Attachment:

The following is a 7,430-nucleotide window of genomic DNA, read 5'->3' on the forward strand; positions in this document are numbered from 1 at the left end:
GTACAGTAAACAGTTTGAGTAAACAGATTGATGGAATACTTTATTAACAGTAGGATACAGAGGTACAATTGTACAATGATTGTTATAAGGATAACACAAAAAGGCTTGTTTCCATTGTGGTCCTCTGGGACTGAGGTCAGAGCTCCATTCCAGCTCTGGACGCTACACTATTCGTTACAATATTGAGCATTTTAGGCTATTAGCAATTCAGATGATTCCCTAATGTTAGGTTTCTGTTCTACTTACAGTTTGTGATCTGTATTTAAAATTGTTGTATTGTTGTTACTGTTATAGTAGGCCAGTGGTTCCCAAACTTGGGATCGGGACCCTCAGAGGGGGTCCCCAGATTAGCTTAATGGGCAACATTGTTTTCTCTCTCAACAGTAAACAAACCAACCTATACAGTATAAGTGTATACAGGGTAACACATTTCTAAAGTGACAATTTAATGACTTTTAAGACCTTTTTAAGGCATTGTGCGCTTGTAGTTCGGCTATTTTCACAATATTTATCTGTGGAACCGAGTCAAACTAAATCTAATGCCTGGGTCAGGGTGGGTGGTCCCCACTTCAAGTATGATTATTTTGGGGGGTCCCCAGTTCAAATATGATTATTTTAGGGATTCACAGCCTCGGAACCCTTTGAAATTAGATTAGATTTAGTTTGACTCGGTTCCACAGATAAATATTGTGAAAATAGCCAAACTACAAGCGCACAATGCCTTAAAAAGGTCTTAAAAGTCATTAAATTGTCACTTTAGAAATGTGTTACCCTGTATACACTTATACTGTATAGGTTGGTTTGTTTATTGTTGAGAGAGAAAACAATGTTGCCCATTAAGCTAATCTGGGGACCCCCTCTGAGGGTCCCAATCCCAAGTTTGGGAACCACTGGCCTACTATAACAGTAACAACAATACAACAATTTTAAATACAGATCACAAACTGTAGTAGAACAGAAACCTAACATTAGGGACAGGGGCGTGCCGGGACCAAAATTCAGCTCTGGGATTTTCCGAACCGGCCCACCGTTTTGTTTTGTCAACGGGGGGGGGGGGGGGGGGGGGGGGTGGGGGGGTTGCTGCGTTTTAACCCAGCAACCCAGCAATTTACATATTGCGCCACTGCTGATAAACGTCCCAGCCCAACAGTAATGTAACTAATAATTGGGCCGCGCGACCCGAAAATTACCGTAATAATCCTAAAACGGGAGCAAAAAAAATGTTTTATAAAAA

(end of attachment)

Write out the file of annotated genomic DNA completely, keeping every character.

The following is a 7,430-nucleotide window of genomic DNA, read 5'->3' on the forward strand; positions in this document are numbered from 1 at the left end:
GTACAGTAAACAGTTTGAGTAAACAGATTGATGGAATACTTTATTAACAGTAGGATACAGAGGTACAATTGTACAATGATTGTTATAAGGATAACACAAAAAGGCTTGTTTCCATTGTGGTCCTCTGGGACTGAGGTCAGAGCTCCATTCCAGCTCTGGACGCTACACTATTCGTTACAATATTGAGCATTTTAGGCTATTAGCAATTCAGATGATTCCCTAATGTTAGGTTTCTGTTCTACTTACAGTTTGTGATCTGTATTTAAAATTGTTGTATTGTTGTTACTGTTATAGTAGGCCAGTGGTTCCCAAACTTGGGATCGGGACCCTCAGAGGGGGTCCCCAGATTAGCTTAATGGGCAACATTGTTTTCTCTCTCAACAGTAAACAAACCAACCTATACAGTATAAGTGTATACAGGGTAACACATTTCTAAAGTGACAATTTAATGACTTTTAAGACCTTTTTAAGGCATTGTGCGCTTGTAGTTCGGCTATTTTCACAATATTTATCTGTGGAACCGAGTCAAACTAAATCTAATGCCTGGGTCAGGGTGGGTGGTCCCCACTTCAAGTATGATTATTTTGGGGGGTCCCCAGTTCAAATATGATTATTTTAGGGATTCACAGCCTCGGAACCCTTTGAAATTAGATTAGATTTAGTTTGACTCGGTTCCACAGATAAATATTGTGAAAATAGCCAAACTACAAGCGCACAATGCCTTAAAAAGGTCTTAAAAGTCATTAAATTGTCACTTTAGAAATGTGTTACCCTGTATACACTTATACTGTATAGGTTGGTTTGTTTATTGTTGAGAGAGAAAACAATGTTGCCCATTAAGCTAATCTGGGGACCCCCTCTGAGGGTCCCAATCCCAAGTTTGGGAACCACTGGCCTACTATAACAGTAACAACAATACAACAATTTTAAATACAGATCACAAACTGTAGTAGAACAGAAACCTAACATTAGGGACAGGGGCGTGCCGGGACCAAAATTCAGCTCTGGGATTTTCCGAACCGGCCCACCGTTTTGTTTTGTCAACGGGGGGGGGGGGGGGGGGGGGGGGTGGGGGGGTTGCTGCGTTTTAACCCAGCAACCCAGCAATTTACATATTGCGCCACTGCTGATAAACGTCCCAGCCCAACAGTAATGTAACTAATAATTGGGCCGCGCGACCCGAAAATTACCGTAATAATCCTAAAACGGGAGCAAAAAAAATGTTTTATAAAAA